Retention of basic and clinical concepts in anatomy and the effect of multiple testing
Philippine Journal of Health Research and Development
Background: Clinical competency depends on student's knowledge of basic sciences including the learned concept in Anatomy. But what if students forget the learned knowledge of human anatomy?
Objectives: This research investigated knowledge gain post instruction, knowledge retention (or loss) of basic and clinical concepts five months after. It also compared the effect of delayed-multiple testing and delayedsingle testing in the retention of acquired knowledge.
Methodology: This is an experimental study conducted among first year medical students who underwent neuroanatomy module and later followed-up after five months using a 32-item test-retest. Items were categorized as basic knowledge and clinical correlation. Participants were randomly assigned into two groups; delayed-multiple and delayed-single testing. Mean difference in scores between the 2 testing periods (end-ofmodule and terminal delayed test) were analyzed using paired samples t-test while mean difference between basic and clinical correlation were analyzed using independent samples t-test. The degree of knowledge loss was determined using the computed Knowledge Loss Percentage (KLP).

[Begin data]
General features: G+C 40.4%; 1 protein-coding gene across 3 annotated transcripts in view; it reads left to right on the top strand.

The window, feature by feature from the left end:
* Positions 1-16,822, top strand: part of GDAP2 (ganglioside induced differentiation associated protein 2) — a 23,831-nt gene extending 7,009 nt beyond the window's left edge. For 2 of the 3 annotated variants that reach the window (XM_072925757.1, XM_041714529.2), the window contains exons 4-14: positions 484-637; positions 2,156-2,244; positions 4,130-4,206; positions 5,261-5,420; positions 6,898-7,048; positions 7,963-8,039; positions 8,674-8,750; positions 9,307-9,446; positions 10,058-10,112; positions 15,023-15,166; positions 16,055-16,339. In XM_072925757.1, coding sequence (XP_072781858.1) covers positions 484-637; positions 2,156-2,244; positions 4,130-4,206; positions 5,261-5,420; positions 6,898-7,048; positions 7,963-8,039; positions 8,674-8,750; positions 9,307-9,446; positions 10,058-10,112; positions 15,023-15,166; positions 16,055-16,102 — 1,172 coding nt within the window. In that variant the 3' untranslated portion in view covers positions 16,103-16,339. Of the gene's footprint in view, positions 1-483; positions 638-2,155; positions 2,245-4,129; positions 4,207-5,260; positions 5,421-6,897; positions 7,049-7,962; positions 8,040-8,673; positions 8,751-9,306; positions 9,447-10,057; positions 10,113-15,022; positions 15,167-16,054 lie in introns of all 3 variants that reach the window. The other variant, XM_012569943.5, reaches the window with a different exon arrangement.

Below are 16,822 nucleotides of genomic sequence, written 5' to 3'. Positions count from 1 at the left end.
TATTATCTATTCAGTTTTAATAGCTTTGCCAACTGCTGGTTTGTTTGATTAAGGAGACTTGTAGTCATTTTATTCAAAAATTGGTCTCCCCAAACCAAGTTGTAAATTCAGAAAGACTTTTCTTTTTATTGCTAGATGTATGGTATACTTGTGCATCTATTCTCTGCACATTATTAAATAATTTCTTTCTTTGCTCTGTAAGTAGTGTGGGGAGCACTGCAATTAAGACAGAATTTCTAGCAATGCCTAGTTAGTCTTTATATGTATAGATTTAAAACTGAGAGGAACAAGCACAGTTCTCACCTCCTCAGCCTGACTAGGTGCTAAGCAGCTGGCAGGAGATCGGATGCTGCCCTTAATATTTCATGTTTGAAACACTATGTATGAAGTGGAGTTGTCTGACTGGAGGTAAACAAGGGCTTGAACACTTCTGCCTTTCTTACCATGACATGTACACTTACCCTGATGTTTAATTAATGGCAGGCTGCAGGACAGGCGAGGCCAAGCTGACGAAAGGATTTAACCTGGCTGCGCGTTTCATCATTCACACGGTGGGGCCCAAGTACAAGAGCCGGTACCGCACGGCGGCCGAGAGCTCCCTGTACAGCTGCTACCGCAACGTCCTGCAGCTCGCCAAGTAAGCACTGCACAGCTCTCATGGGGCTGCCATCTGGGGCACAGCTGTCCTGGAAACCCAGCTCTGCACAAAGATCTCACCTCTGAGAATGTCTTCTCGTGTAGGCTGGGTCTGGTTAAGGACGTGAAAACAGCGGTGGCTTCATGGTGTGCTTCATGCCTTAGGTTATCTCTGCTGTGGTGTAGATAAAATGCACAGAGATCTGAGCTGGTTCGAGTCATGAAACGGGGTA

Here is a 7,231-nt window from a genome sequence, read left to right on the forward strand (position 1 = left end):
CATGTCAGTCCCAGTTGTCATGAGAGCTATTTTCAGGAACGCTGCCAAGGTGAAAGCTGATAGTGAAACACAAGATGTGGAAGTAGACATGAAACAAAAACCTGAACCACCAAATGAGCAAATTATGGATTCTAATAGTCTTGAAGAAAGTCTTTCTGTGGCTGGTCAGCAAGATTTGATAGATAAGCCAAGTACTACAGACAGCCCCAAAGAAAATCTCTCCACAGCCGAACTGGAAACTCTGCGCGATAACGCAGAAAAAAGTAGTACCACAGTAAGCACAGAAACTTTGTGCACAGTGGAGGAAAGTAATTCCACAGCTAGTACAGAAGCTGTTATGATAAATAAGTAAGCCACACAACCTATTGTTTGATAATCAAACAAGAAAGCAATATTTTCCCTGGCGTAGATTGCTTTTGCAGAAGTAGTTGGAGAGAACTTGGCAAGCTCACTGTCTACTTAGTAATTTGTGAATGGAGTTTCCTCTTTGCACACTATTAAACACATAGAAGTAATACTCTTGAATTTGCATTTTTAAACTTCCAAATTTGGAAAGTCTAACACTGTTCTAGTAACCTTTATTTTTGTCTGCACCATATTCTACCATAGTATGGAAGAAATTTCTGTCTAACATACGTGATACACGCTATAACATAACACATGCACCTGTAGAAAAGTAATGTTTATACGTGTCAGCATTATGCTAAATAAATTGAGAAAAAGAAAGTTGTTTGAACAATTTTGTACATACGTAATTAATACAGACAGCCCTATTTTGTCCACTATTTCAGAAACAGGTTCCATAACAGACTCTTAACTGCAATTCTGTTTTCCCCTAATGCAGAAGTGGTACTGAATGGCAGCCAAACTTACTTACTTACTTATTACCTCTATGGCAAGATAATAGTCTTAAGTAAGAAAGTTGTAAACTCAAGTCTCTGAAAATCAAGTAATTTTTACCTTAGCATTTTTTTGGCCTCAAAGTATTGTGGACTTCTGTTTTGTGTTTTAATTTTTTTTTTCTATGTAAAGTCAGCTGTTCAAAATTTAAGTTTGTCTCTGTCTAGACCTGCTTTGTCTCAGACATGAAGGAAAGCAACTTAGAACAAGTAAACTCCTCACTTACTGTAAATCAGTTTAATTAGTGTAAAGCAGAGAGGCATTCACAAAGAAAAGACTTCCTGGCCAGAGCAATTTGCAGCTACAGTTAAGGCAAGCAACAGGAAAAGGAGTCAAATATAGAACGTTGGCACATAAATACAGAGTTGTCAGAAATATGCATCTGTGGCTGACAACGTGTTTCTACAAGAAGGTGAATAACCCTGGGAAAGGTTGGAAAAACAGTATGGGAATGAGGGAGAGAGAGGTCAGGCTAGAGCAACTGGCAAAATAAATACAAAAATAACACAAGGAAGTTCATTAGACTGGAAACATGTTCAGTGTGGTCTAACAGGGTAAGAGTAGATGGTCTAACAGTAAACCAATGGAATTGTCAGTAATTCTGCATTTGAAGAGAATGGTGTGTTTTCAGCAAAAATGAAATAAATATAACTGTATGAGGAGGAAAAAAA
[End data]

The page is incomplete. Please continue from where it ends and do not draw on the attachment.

Results: Knowledge gain was noted at the end of instruction (p value<0.001). Knowledge loss is higher among basic knowledge (p value<0.001) and demonstrated a higher computed KLP. Repeated testing demonstrates a higher retention (KLP=4.34) compared to those administered with a single test only (KLP=26.73).
Conclusion: Knowledge loss occurs post instruction and more pronounced among basic concepts. Clinical correlation and frequent testing demonstrate a significant retention capability. To reduce the effect of knowledge loss among basic concepts, this study recommends the implementation of multiple testing.
Reyes, J. H.,
Atienza, M. A.
Retention of basic and clinical concepts in anatomy and the effect of multiple testing.
Faculty Research and Scholarly Works.
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